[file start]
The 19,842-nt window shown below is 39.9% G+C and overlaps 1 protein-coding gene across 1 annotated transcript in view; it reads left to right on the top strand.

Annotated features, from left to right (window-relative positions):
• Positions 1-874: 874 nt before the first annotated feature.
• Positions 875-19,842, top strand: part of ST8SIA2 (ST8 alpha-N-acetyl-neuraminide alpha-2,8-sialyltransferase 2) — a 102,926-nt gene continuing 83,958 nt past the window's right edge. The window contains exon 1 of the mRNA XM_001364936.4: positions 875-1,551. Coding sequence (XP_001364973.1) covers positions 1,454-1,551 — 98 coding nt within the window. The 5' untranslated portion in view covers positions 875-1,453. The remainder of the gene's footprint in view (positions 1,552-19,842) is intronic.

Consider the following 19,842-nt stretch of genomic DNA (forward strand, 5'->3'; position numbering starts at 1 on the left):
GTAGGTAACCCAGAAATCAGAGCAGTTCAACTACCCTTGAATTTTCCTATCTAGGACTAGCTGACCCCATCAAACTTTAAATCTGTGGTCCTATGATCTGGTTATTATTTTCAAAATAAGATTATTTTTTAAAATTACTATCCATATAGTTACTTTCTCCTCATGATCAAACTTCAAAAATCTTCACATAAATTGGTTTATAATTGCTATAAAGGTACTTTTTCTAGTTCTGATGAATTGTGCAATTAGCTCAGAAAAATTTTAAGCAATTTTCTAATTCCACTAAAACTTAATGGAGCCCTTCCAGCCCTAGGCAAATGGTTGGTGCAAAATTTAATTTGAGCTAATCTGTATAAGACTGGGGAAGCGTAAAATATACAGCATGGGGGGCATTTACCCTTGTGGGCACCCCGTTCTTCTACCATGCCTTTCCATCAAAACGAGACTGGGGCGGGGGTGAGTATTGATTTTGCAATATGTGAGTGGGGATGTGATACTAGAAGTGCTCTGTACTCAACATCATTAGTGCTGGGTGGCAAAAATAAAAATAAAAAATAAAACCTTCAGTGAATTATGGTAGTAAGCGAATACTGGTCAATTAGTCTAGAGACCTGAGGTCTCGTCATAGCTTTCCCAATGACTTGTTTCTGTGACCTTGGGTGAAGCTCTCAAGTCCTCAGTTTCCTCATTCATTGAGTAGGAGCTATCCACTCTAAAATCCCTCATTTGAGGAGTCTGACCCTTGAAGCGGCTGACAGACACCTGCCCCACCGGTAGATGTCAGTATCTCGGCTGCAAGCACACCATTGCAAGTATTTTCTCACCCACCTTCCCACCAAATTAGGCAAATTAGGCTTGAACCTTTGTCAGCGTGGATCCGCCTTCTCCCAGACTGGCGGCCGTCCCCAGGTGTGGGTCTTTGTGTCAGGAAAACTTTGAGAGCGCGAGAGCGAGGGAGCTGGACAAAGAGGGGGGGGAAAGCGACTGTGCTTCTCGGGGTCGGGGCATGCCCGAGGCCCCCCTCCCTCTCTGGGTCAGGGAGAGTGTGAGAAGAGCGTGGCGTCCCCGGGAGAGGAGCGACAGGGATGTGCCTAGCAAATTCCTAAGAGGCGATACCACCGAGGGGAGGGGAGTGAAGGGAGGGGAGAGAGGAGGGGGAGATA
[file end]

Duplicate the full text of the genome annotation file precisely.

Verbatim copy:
The 19,842-nt window shown below is 39.9% G+C and overlaps 1 protein-coding gene across 1 annotated transcript in view; it reads left to right on the top strand.

Annotated features, from left to right (window-relative positions):
• Positions 1-874: 874 nt before the first annotated feature.
• Positions 875-19,842, top strand: part of ST8SIA2 (ST8 alpha-N-acetyl-neuraminide alpha-2,8-sialyltransferase 2) — a 102,926-nt gene continuing 83,958 nt past the window's right edge. The window contains exon 1 of the mRNA XM_001364936.4: positions 875-1,551. Coding sequence (XP_001364973.1) covers positions 1,454-1,551 — 98 coding nt within the window. The 5' untranslated portion in view covers positions 875-1,453. The remainder of the gene's footprint in view (positions 1,552-19,842) is intronic.

Consider the following 19,842-nt stretch of genomic DNA (forward strand, 5'->3'; position numbering starts at 1 on the left):
GTAGGTAACCCAGAAATCAGAGCAGTTCAACTACCCTTGAATTTTCCTATCTAGGACTAGCTGACCCCATCAAACTTTAAATCTGTGGTCCTATGATCTGGTTATTATTTTCAAAATAAGATTATTTTTTAAAATTACTATCCATATAGTTACTTTCTCCTCATGATCAAACTTCAAAAATCTTCACATAAATTGGTTTATAATTGCTATAAAGGTACTTTTTCTAGTTCTGATGAATTGTGCAATTAGCTCAGAAAAATTTTAAGCAATTTTCTAATTCCACTAAAACTTAATGGAGCCCTTCCAGCCCTAGGCAAATGGTTGGTGCAAAATTTAATTTGAGCTAATCTGTATAAGACTGGGGAAGCGTAAAATATACAGCATGGGGGGCATTTACCCTTGTGGGCACCCCGTTCTTCTACCATGCCTTTCCATCAAAACGAGACTGGGGCGGGGGTGAGTATTGATTTTGCAATATGTGAGTGGGGATGTGATACTAGAAGTGCTCTGTACTCAACATCATTAGTGCTGGGTGGCAAAAATAAAAATAAAAAATAAAACCTTCAGTGAATTATGGTAGTAAGCGAATACTGGTCAATTAGTCTAGAGACCTGAGGTCTCGTCATAGCTTTCCCAATGACTTGTTTCTGTGACCTTGGGTGAAGCTCTCAAGTCCTCAGTTTCCTCATTCATTGAGTAGGAGCTATCCACTCTAAAATCCCTCATTTGAGGAGTCTGACCCTTGAAGCGGCTGACAGACACCTGCCCCACCGGTAGATGTCAGTATCTCGGCTGCAAGCACACCATTGCAAGTATTTTCTCACCCACCTTCCCACCAAATTAGGCAAATTAGGCTTGAACCTTTGTCAGCGTGGATCCGCCTTCTCCCAGACTGGCGGCCGTCCCCAGGTGTGGGTCTTTGTGTCAGGAAAACTTTGAGAGCGCGAGAGCGAGGGAGCTGGACAAAGAGGGGGGGGAAAGCGACTGTGCTTCTCGGGGTCGGGGCATGCCCGAGGCCCCCCTCCCTCTCTGGGTCAGGGAGAGTGTGAGAAGAGCGTGGCGTCCCCGGGAGAGGAGCGACAGGGATGTGCCTAGCAAATTCCTAAGAGGCGATACCACCGAGGGGAGGGGAGTGAAGGGAGGGGAGAGAGGAGGGGGAGATA